Friday, June 11, 2004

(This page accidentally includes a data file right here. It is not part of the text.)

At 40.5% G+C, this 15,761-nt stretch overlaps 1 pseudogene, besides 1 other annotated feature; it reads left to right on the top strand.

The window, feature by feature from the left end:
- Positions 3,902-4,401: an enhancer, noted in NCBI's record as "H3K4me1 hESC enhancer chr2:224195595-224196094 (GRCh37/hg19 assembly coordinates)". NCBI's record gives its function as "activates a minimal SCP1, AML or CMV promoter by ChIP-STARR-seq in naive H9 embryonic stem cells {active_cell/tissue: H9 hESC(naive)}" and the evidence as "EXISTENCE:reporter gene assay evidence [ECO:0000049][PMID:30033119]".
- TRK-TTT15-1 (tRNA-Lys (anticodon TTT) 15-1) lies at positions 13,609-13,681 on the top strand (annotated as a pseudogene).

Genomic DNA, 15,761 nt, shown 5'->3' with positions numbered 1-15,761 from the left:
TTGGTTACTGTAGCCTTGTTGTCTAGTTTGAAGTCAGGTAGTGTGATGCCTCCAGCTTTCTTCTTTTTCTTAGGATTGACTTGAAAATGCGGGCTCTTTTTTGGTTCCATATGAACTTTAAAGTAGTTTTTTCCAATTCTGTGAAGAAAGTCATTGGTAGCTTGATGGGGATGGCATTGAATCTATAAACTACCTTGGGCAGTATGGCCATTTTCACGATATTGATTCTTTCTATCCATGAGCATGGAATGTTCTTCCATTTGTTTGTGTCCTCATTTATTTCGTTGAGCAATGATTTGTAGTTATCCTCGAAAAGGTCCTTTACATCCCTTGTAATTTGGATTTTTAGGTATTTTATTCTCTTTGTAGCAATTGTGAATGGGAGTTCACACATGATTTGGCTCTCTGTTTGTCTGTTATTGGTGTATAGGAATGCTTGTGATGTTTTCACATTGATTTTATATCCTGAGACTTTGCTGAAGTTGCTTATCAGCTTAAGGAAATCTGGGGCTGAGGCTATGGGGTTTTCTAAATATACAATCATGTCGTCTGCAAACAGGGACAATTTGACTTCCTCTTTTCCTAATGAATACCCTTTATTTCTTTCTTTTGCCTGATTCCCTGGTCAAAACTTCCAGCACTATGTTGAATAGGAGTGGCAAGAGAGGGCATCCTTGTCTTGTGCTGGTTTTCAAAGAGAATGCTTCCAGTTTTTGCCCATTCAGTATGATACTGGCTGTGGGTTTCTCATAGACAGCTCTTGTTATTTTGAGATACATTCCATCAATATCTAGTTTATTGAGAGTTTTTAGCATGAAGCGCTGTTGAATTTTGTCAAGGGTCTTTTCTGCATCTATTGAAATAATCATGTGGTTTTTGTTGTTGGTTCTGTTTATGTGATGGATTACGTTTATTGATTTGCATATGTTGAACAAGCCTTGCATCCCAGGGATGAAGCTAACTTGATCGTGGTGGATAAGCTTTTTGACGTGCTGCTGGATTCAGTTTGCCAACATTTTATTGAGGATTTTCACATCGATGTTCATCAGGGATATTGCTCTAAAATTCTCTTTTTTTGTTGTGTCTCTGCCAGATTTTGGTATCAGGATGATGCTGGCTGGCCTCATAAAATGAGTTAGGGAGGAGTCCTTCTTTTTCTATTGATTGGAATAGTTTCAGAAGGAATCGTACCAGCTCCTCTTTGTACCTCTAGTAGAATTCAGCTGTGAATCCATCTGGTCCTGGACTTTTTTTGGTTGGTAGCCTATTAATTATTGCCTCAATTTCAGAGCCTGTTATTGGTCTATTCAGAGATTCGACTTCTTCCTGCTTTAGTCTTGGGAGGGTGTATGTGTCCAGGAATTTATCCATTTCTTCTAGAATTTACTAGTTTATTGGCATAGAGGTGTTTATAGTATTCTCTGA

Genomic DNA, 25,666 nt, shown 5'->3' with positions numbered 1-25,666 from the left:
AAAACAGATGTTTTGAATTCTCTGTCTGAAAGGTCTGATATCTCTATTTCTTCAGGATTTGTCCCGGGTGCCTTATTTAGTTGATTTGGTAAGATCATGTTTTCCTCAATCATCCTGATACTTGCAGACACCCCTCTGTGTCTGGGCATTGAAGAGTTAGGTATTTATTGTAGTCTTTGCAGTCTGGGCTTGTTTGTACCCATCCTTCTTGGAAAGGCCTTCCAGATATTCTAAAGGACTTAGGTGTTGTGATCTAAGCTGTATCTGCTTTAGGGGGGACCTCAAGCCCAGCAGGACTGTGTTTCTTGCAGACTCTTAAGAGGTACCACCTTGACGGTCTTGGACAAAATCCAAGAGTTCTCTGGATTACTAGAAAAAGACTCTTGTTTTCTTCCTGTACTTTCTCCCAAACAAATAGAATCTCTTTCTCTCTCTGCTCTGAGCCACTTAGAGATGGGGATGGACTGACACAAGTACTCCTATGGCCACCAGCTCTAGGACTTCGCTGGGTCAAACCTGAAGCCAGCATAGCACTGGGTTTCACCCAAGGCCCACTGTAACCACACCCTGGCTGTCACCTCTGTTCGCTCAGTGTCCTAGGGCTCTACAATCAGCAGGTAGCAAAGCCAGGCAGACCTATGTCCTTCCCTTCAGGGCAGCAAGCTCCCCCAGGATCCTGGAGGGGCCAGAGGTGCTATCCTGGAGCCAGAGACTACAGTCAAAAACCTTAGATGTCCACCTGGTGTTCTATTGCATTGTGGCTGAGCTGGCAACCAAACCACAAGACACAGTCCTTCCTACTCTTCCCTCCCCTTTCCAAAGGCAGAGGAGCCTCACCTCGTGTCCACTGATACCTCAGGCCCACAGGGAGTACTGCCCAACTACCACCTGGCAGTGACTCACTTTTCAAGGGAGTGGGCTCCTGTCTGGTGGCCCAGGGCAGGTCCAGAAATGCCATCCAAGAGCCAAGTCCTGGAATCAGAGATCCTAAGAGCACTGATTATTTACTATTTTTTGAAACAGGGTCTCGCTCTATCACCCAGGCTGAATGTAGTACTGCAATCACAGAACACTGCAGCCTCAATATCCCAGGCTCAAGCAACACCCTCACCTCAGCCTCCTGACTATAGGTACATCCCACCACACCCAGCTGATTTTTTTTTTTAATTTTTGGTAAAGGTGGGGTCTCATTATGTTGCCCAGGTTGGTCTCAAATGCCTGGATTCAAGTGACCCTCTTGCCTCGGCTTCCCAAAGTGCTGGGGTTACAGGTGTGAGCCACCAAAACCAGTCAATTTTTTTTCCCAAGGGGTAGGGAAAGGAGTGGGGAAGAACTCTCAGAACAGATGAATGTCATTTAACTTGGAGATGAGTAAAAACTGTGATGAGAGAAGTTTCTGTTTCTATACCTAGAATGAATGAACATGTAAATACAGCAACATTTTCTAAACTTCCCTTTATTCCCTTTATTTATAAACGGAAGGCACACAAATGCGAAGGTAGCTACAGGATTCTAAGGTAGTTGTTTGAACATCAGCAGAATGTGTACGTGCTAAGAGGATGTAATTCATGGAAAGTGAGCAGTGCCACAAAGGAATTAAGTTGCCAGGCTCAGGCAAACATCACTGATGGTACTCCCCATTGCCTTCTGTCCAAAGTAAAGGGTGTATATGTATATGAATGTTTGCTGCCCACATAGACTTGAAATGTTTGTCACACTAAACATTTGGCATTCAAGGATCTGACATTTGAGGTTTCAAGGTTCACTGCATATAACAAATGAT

Keith Burgess-Jackson had a post recently which questioned why people say "It was meant to be" or "It happened for a reason". Such expressions appear to be versions of the original Calvinist doctrine of predestination, which was a founding doctrine of the Presbyterian Church and which is also given guarded approval in the 39 "Articles of Religion" of the Church of England (See article 17). The puzzle, then, is not that Christians believe it but that others do. "It was meant to be" was certainly a common expression in my generally irreligious but nominally Protestant family as I was growing up and, on occasions when it was particularly heartfelt, it would be expanded to: "It was all laid down long before we were ever thought of". And I know many other people of Protestant background but only the vaguest of personal religious convictions who make similar utterances with some regularity. Why? Does it really indicate religious belief? I don't think that it always does. When I ask people "who laid it down?" or "who meant it to be?", I not infrequently get a denial that it was the doing of God. What I think happens among unbelievers is that they perceive a non-random patterning of events in their lives and instinctively feel that there are unknown forces or influences at work (generally beneficial ones) which have brought that patterning about. It reflects a sense that something was inevitable for some reason or at least part of a larger whole. I myself have never had the slightest twitch of predestinarian thinking or feeling but many good and wise people certainly see such patterning in their lives all the time.


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